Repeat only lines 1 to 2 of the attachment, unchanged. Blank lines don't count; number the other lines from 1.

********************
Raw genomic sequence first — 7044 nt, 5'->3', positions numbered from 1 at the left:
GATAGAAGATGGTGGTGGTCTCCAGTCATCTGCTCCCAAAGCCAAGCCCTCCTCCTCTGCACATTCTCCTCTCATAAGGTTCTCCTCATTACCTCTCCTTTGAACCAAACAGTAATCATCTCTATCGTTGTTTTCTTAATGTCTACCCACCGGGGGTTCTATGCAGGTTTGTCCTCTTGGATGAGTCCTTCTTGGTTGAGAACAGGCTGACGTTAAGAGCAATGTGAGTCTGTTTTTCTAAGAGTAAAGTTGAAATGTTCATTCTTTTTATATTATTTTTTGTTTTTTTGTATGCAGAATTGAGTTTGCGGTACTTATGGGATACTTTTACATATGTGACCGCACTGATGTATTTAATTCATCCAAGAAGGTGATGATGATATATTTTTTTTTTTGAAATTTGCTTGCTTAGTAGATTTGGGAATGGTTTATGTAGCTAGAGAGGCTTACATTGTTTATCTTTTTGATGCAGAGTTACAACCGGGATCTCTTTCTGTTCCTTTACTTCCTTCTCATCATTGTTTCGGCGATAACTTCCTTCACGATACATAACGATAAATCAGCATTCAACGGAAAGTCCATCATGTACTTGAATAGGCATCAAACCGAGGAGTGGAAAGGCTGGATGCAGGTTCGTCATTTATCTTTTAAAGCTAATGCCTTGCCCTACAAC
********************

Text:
Raw genomic sequence first — 7044 nt, 5'->3', positions numbered from 1 at the left:
GATAGAAGATGGTGGTGGTCTCCAGTCATCTGCTCCCAAAGCCAAGCCCTCCTCCTCTGCACATTCTCCTCTCATAAGGTTCTCCTCATTACCTCTCCTTTGAACCAAACAGTAATCATCTCTATCGTTGTTTTCTTAATGTCTACCCACCGGGGGTTCTATGCAGGTTTGTCCTCTTGGATGAGTCCTTCTTGGTTGAGAACAGGCTGACGTTAAGAGCAATGTGAGTCTGTTTTTCTAAGAGTAAAGTTGAAATGTTCATTCTTTTTATATTATTTTTTGTTTTTTTGTATGCAGAATTGAGTTTGCGGTACTTATGGGATACTTTTACATATGTGACCGCACTGATGTATTTAATTCATCCAAGAAGGTGATGATGATATATTTTTTTTTTTGAAATTTGCTTGCTTAGTAGATTTGGGAATGGTTTATGTAGCTAGAGAGGCTTACATTGTTTATCTTTTTGATGCAGAGTTACAACCGGGATCTCTTTCTGTTCCTTTACTTCCTTCTCATCATTGTTTCGGCGATAACTTCCTTCACGATACATAACGATAAATCAGCATTCAACGGAAAGTCCATCATGTACTTGAATAGGCATCAAACCGAGGAGTGGAAAGGCTGGATGCAGGTTCGTCATTTATCTTTTAAAGCTAATGCCTTGCCCTACAAC